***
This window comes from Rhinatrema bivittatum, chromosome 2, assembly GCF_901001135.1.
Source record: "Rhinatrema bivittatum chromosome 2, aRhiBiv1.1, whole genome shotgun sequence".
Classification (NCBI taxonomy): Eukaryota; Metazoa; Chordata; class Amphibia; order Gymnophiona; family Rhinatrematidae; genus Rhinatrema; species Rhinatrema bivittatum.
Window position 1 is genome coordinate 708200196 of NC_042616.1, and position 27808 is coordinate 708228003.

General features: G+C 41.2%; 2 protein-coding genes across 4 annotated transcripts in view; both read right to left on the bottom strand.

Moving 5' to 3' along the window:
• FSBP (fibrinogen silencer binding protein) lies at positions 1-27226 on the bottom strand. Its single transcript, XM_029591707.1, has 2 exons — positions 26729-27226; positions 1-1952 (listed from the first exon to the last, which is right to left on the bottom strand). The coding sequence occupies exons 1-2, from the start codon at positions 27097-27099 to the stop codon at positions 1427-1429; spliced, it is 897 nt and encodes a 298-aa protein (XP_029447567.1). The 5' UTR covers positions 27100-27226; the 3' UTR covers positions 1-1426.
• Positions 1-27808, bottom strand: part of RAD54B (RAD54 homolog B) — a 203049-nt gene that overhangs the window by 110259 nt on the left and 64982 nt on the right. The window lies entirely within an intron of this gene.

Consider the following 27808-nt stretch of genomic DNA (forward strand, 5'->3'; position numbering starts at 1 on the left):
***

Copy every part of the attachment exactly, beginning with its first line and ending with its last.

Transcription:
This window comes from Rhinatrema bivittatum, chromosome 2, assembly GCF_901001135.1.
Source record: "Rhinatrema bivittatum chromosome 2, aRhiBiv1.1, whole genome shotgun sequence".
Classification (NCBI taxonomy): Eukaryota; Metazoa; Chordata; class Amphibia; order Gymnophiona; family Rhinatrematidae; genus Rhinatrema; species Rhinatrema bivittatum.
Window position 1 is genome coordinate 708200196 of NC_042616.1, and position 27808 is coordinate 708228003.

General features: G+C 41.2%; 2 protein-coding genes across 4 annotated transcripts in view; both read right to left on the bottom strand.

Moving 5' to 3' along the window:
• FSBP (fibrinogen silencer binding protein) lies at positions 1-27226 on the bottom strand. Its single transcript, XM_029591707.1, has 2 exons — positions 26729-27226; positions 1-1952 (listed from the first exon to the last, which is right to left on the bottom strand). The coding sequence occupies exons 1-2, from the start codon at positions 27097-27099 to the stop codon at positions 1427-1429; spliced, it is 897 nt and encodes a 298-aa protein (XP_029447567.1). The 5' UTR covers positions 27100-27226; the 3' UTR covers positions 1-1426.
• Positions 1-27808, bottom strand: part of RAD54B (RAD54 homolog B) — a 203049-nt gene that overhangs the window by 110259 nt on the left and 64982 nt on the right. The window lies entirely within an intron of this gene.

Consider the following 27808-nt stretch of genomic DNA (forward strand, 5'->3'; position numbering starts at 1 on the left):